WASHINGTON -- One should not speak ill of the dead, but an exception easily can be made for Abu Musab al-Zarqawi. The only tears he will probably earn are the tears of anguish for those he murdered, maimed or otherwise brutalized.
He was a true thug among terrorist leaders, a street gangster who hijacked Islam and turned from petty crime to mass murder.
Although it remains to be seen just how great the impact of Mr. al-Zarqawi's death will be, it will not be small. His troops constituted only a small fraction of the more than 60 insurgent groups causing mayhem in Iraq, but he enhanced his influence through fear spread with a publicity-hungry ruthlessness, including videotaped beheadings.
Yet the White House reaction surrounding his death in a massive explosion last week was noticeably subdued, compared with its champagne-cork-popping exuberance following the capture of Saddam Hussein and the killing of his two sons. President Bush announced no turning point in the war, only an "opportunity" for the new Iraqi government to turn the tide.
Mr. Bush's caution was well founded. Past claims of turning points in the war have turned against us. The president also wisely avoids any more of his early "bring 'em on" and "wanted dead or alive" cowboy talk.
And I hope the Bush administration understands by now the tricky nature of publicity for terrorists in this media age, in which many see publicity as destiny.
For example, the White House had to figure out which Mr. al-Zarqawi had died. Was it the cunning and murderous international menace that Secretary of State Colin L. Powell introduced to the world in 2003? Or was it the bumbling thug in gym shoes who apparently couldn't handle an automatic rifle in a video that the U.S. military released in April?
Both versions are valid. Mr. al-Zarqawi was a small-timer who hit the big time in February 2003 when Mr. Powell made the case for war in Iraq to the United Nations. Mr. Powell identified Mr. al-Zarqawi incorrectly, we now know, as a major link between Saddam Hussein and Osama bin Laden and the one who "helped establish" a terrorist training camp to produce ricin and other poisons in northeastern Iraq.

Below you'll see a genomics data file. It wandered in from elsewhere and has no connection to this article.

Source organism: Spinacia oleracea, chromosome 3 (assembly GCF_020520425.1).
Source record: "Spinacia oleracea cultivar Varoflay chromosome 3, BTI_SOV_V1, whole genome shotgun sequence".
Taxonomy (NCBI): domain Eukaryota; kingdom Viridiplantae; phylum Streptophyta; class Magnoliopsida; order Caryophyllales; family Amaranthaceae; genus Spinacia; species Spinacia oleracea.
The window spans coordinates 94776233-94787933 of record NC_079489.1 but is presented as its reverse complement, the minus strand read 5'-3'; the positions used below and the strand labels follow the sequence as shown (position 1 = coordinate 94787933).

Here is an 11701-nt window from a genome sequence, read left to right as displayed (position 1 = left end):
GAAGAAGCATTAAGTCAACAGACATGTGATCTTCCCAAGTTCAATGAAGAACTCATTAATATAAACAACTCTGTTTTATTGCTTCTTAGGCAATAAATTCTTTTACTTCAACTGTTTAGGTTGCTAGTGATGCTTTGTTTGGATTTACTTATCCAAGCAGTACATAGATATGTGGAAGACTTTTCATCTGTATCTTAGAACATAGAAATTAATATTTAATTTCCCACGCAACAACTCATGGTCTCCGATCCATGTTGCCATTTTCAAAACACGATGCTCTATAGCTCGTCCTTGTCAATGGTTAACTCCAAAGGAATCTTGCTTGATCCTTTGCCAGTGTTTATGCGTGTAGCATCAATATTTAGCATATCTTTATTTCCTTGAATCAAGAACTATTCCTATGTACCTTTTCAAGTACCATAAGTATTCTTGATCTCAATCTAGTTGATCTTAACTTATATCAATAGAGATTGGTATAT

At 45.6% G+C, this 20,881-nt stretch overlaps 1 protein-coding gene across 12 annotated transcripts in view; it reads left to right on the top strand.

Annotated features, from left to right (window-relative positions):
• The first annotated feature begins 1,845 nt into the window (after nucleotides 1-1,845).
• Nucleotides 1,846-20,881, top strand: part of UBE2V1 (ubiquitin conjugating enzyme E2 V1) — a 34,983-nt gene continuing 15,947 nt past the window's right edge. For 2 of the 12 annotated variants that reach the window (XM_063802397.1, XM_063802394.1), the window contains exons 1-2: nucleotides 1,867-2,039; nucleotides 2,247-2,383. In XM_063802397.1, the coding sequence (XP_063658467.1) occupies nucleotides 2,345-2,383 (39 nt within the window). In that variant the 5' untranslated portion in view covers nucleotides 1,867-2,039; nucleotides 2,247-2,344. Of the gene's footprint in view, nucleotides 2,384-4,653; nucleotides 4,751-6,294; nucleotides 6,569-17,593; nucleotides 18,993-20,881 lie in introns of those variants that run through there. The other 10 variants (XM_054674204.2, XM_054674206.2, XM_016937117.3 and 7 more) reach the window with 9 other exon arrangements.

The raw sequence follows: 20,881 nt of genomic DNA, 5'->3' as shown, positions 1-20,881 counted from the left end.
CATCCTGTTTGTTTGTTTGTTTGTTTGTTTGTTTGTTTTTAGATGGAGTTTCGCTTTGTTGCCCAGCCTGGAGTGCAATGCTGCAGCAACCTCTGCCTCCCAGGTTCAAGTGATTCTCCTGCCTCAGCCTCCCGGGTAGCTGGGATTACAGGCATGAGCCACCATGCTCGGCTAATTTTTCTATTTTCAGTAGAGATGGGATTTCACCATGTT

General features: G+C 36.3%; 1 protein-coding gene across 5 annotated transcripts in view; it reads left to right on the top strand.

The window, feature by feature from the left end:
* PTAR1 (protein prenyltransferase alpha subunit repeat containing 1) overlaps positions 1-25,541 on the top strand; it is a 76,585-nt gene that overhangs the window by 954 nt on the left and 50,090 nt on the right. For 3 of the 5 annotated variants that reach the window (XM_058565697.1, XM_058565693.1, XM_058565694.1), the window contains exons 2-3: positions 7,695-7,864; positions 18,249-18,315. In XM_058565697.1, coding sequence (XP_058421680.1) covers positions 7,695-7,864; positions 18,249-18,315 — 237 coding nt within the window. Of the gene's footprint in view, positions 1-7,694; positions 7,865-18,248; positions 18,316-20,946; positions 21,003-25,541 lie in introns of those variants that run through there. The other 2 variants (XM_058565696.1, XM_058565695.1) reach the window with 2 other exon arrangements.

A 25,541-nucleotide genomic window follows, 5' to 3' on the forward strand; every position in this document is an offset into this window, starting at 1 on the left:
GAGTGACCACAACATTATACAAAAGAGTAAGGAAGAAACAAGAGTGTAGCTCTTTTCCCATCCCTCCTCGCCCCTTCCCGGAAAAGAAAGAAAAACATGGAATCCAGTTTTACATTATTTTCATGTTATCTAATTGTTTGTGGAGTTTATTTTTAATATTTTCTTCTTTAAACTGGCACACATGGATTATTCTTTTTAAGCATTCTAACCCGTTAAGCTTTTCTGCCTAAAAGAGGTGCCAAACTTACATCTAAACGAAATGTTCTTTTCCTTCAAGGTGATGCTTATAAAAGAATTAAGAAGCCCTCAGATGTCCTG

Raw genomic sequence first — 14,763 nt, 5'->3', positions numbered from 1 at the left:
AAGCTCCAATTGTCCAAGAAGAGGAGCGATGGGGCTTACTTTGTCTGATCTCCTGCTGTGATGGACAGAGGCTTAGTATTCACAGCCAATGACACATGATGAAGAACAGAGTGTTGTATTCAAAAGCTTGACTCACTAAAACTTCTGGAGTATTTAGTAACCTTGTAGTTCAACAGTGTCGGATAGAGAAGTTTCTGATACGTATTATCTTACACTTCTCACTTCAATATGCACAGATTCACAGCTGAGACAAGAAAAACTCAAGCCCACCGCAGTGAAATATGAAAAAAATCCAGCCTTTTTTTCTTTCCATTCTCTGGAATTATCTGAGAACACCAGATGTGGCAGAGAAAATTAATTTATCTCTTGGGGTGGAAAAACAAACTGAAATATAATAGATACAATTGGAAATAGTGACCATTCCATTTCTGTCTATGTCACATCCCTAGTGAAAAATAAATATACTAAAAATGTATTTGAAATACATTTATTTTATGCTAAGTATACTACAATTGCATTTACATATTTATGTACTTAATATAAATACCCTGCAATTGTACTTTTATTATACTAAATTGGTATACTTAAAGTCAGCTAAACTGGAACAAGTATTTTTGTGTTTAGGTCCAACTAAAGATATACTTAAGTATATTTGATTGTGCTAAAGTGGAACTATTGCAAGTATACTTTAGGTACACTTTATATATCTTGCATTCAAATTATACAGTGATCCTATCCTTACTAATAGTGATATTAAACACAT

As the world knows by now, no ricin or other weapons of mass destruction have been found in Iraq. But Mr. al-Zarqawi became as famous as bin Laden in world terrorist circles. If his importance was not created by the United States, it was inflated, first to validate the alleged Hussein-al-Qaida link and second to put an easy-to-hate non-Iraqi face on Iraq's otherwise faceless and highly complicated insurgency.
"One can only imagine how astonished al-Zarqawi must have been when Colin Powell named him as the crucial link between al-Qaida and Saddam Hussein's regime," writes author Mary Anne Weaver in a lengthy profile of Mr. al-Zarqawi in the latest Atlantic Monthly. "He was not even officially a part of al-Qaida, and ever since he had left Afghanistan [from which he fled invading American troops], his links had been not to Iraq but to Iran."
Even so, Mr. al-Zarqawi's importance should not be minimized. Even though Ms. Weaver argues persuasively that Mr. al-Zarqawi was so violent, particularly against innocent Muslim civilians, that even bin Laden and his cronies did not trust him, they never repudiated his claim to be head of "al-Qaida in Mesopotamia."
As we look ahead to see just how fragmented Mr. al-Zarqawi's ruthless band may be in his wake or who will try to take his place, it is important to remember the events that propelled him into the international spotlight. Sometimes it is better for faceless bands of terrorist thugs to remain faceless.
Clarence Page is a columnist for the Chicago Tribune. His column appears Tuesdays and Fridays in The Sun. His e-mail is email@example.com.